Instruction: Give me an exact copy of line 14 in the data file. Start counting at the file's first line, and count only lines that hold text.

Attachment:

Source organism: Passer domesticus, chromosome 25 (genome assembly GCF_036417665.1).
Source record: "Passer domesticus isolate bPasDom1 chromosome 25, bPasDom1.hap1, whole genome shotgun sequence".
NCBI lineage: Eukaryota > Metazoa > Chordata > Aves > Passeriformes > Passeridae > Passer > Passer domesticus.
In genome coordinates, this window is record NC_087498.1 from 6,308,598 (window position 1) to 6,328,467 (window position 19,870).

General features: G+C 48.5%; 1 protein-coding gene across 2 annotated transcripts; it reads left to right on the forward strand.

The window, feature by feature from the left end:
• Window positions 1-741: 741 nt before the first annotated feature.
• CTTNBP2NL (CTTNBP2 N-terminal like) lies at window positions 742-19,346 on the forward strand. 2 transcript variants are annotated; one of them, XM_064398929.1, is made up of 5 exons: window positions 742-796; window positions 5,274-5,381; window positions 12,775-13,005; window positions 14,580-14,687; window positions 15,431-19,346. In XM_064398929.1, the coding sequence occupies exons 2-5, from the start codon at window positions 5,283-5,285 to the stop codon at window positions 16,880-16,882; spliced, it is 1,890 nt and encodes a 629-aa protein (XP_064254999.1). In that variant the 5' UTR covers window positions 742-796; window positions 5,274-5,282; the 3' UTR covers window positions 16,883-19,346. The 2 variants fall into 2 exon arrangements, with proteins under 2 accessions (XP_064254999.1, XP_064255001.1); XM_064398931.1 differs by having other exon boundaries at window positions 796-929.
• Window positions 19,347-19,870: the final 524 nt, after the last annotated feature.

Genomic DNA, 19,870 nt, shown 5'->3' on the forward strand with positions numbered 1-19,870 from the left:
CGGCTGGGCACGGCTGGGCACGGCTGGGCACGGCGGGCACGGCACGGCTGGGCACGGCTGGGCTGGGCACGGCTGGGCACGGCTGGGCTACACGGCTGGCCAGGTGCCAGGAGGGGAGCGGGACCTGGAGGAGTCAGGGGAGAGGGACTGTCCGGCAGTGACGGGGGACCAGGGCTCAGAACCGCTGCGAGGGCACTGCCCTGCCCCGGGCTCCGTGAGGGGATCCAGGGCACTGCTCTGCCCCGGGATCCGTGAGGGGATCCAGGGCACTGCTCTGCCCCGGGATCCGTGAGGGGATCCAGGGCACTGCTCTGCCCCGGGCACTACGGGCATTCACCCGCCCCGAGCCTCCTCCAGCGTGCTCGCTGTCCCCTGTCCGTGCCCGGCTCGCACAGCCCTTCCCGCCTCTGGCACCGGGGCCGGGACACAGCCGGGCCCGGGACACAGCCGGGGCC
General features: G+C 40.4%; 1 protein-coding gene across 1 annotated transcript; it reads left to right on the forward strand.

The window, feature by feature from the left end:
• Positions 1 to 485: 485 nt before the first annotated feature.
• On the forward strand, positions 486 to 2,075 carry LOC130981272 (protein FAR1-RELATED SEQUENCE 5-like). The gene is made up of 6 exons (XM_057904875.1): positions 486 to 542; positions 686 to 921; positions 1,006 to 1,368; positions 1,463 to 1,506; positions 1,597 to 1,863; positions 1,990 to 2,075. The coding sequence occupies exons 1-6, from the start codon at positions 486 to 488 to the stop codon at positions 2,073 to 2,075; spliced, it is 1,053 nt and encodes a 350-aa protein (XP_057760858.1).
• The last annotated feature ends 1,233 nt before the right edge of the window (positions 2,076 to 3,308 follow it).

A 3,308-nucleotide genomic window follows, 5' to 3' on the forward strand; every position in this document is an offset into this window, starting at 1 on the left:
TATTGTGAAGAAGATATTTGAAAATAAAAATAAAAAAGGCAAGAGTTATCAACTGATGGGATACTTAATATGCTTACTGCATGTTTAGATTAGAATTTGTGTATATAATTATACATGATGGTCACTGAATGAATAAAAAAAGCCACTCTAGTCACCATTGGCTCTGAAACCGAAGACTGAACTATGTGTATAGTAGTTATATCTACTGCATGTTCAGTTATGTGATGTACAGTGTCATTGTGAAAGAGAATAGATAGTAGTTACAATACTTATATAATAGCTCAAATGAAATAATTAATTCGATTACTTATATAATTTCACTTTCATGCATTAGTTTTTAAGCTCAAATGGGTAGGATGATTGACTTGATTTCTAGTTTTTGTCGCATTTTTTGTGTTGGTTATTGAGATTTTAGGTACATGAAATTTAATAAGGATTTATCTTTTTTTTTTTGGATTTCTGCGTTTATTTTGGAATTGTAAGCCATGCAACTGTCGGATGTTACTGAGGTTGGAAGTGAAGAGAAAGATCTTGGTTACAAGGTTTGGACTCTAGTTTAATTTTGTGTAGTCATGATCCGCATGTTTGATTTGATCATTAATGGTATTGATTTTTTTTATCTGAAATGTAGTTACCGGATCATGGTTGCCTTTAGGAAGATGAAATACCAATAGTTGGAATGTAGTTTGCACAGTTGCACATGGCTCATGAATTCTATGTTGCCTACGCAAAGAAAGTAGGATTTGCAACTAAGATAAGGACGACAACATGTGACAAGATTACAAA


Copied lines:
• Positions 1 to 485: 485 nt before the first annotated feature.